Friday, December 18, 2009

Oy!

"C'est catastrophique pour le climat et pour la gouvernance mondiale."


Télézapping : C'est la cata... la catastrophe
by lemondefr

UPDATE: OK, maybe not a catastrophe, just a wet squib.

Lamont and Laurent on Discrimination

Michèle Lamont and Eloi Laurent write:

Study after study after study shows that discrimination against minorities is massive in the labor market, in the workplace, in dealing with the police, in gaining access to nightclubs, etc. French anti-segregation and anti-discrimination policies are simply not working, and no amount of grand rhetoric about “national identity” can change that.
The felicity of the French model, so often contrasted with the American one, has always been the inclusion of the downtrodden through active state intervention. It’s time for this grand nation to revisit its social contract.

Compassionate Conservatism Comes to France

Jean-François Copé, who thinks about becoming president whether he's shaving, showering, or moonlighting in corporate law, is thinking of taking up the "compassionate conservatism" theme. Apparently he's under the impression that it was invented by the British Tories. Or maybe he just wants everyone to forget that it was George W. Bush's campaign theme in 2000: that worked out well, didn't it?

Copé's operative word is fraternité. This is just a variation on the theme of "politics of presence." See my previous post, with its reference to Pierre Rosanvallon's discussion.

Chirac Mis en Examen

Jacques Chirac has been mis en examen by Judge Jacques Gazeaux. For those not versed in French legal niceties:

En France, la mise en examen (terme juridique remplaçant inculpation depuis 1993) est une compétence exclusive du juge d'instruction. Elle vise la personne contre laquelle il existe des indices graves ou[1] concordants rendant vraisemblable qu'elle ait pu participer, comme auteur ou complice, à la commission d'une infraction (article 80-1 du code de procédure pénale[2]). Si tel n'est pas le cas, une personne peut être placée sous le statut de témoin assisté.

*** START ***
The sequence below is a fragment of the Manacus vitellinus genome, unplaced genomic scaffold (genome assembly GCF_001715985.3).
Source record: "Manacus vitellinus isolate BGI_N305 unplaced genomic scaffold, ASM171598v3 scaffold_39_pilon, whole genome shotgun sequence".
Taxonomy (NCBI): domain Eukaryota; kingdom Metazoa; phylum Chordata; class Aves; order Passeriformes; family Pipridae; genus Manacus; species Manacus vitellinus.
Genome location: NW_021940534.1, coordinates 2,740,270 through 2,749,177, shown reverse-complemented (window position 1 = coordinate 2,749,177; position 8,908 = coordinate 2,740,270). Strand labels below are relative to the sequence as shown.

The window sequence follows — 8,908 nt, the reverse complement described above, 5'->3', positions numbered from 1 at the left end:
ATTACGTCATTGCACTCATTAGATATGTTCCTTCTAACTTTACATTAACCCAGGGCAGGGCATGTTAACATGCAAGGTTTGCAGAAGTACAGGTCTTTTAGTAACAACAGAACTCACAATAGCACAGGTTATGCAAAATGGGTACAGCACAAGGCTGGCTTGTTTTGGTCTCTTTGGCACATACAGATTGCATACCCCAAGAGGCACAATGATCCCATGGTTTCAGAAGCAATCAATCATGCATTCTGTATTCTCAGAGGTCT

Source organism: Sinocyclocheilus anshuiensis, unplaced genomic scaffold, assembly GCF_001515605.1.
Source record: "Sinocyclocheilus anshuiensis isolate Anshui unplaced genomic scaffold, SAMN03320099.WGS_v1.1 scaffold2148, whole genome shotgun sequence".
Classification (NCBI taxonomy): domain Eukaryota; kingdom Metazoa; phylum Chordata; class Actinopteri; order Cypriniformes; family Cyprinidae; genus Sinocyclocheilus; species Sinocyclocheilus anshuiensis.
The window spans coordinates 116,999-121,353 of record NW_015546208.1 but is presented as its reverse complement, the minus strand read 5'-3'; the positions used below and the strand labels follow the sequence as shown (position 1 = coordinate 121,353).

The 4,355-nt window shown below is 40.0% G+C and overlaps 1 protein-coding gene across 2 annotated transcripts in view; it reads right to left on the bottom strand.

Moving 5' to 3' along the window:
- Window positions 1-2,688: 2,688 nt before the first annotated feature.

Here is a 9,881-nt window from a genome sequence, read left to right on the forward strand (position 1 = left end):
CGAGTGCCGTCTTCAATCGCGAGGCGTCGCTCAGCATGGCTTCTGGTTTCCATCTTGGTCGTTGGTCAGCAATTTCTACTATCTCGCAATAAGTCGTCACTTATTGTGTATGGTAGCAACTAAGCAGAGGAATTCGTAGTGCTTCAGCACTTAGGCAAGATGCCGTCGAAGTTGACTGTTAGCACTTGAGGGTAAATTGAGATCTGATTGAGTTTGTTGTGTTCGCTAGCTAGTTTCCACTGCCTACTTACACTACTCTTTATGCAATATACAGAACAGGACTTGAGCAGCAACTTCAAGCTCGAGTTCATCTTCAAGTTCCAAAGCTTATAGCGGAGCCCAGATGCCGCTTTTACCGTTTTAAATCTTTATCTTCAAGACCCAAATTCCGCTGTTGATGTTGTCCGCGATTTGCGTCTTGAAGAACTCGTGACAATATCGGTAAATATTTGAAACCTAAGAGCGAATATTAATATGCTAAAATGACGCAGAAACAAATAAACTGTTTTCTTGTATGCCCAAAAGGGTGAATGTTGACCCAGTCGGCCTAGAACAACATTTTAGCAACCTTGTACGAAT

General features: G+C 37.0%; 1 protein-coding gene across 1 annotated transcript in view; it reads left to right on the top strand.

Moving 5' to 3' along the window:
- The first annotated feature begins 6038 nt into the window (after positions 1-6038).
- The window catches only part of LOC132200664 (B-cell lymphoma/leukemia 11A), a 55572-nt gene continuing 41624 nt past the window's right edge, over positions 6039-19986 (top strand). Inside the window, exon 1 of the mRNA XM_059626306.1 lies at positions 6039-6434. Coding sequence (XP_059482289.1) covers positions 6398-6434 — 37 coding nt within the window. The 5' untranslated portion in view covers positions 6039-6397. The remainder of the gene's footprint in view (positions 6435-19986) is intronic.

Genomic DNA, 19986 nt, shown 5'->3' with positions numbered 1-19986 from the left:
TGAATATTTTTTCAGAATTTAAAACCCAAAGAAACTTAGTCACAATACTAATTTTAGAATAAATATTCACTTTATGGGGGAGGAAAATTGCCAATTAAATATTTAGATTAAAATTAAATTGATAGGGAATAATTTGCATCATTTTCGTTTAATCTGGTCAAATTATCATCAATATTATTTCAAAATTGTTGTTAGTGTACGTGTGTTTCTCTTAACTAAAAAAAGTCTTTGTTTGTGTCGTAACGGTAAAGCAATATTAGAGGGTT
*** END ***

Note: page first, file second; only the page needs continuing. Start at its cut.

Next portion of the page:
Fair Play

The UMP really ought to consider nominating footballer Nicolas Anelka to run EPAD or something. He shares the party's view of le bouclier fiscal:

"When you have lived and played abroad, you can never come back to France," he said. "France has a problem with money...
"In Spain and in England, people have big cars and do not hide them. The French hide what they own... That's not my mentality. When you're a football player and you have dreamed of buying a beautiful car, a beautiful house, you do it."
He was asked if he missed anything about France. "Nothing. You can't do what you like in France. I don't want to play football and pay 50 percent tax on what I earn. If some people are shocked, too bad. France is a hypocrite country."

The Litigious French

It is a common refrain in France that America is a litigious society, but rarely if ever* does an elected official in the US sue another elected official for name-calling, as Eric Besson has now done:

Eric Besson a décidé de porter plainte contre Jean-Christophe Cambadélis, membre de la direction du PS, et Gérard Mordillat, romancier et cinéaste.

If only Obama could sue all the Republicans who have compared him to Hitler and Stalin for advocating health care reform. Camba merely likened Besson to Pierre Laval, who really isn't in the same league with those two.

* True, William Westmoreland sued CBS for libel, but he wasn't elected.

No Insider Trading at EADS

After a lengthy investigation, the AMF has cleared 17 EADS employees of insider trading charges. The "moralization of capitalism" has its limits:

“It’s a major failure, and it puts the AMF in a difficult spot” said Stéphane Bonifassi, a lawyer in Paris who specializes in financial crimes, referring to the regulator by its French initials. “It raises the question whether, when it comes to insider trading, we are not very efficient in Europe about sanctions.”

Sarkozy of the North

President Sarkozy is treating Copenhagen as he has treated other international forums, as a good place to make headlines back home. "We are not here for a colloquium on the climate," he proclaimed. "We are here to make decisions." But this characteristic bit of Sarkozian rhetoric--the false dichotomization of talk and action, the personalization of the latter, the implication that heads of state are free to act at will, heedless of all prior constraints and competing interests, which must inevitably bow before their supreme arbitrages--is unlikely to impress China or the United States, which are at loggerheads over the issue of "measurement, verification, and reporting."

If Sarkozy has anything to offer on this score, he has kept it to himself. But by presenting himself as the Green Paladin, he "triangulates" the Socialists, caught between the UMP, which under Sarko has wrapped itself in the ecological mantle, and Europe Écologie, which has emerged as the environmental party to be reckoned with on the left. Needling Obama adds icing to the cake, and if the Copenhagen talks fail, Sarkozy has already designated his scapegoat. It's all working out rather nicely, even the joint arrival of Sarkozy and Merkel, who walked down the ecological aisle together, letting bygones be bygones.

As the neocons used to say, America is Mars, Europe is Venus, and apparently green politics is just a continuation of war and peace by other means. China, meanwhile, insists on remaining inscrutable--and jealous of its sovereignty. In post-sovereign Europe this smacks of archaism, whereas in imperial America it is perceived as a threat.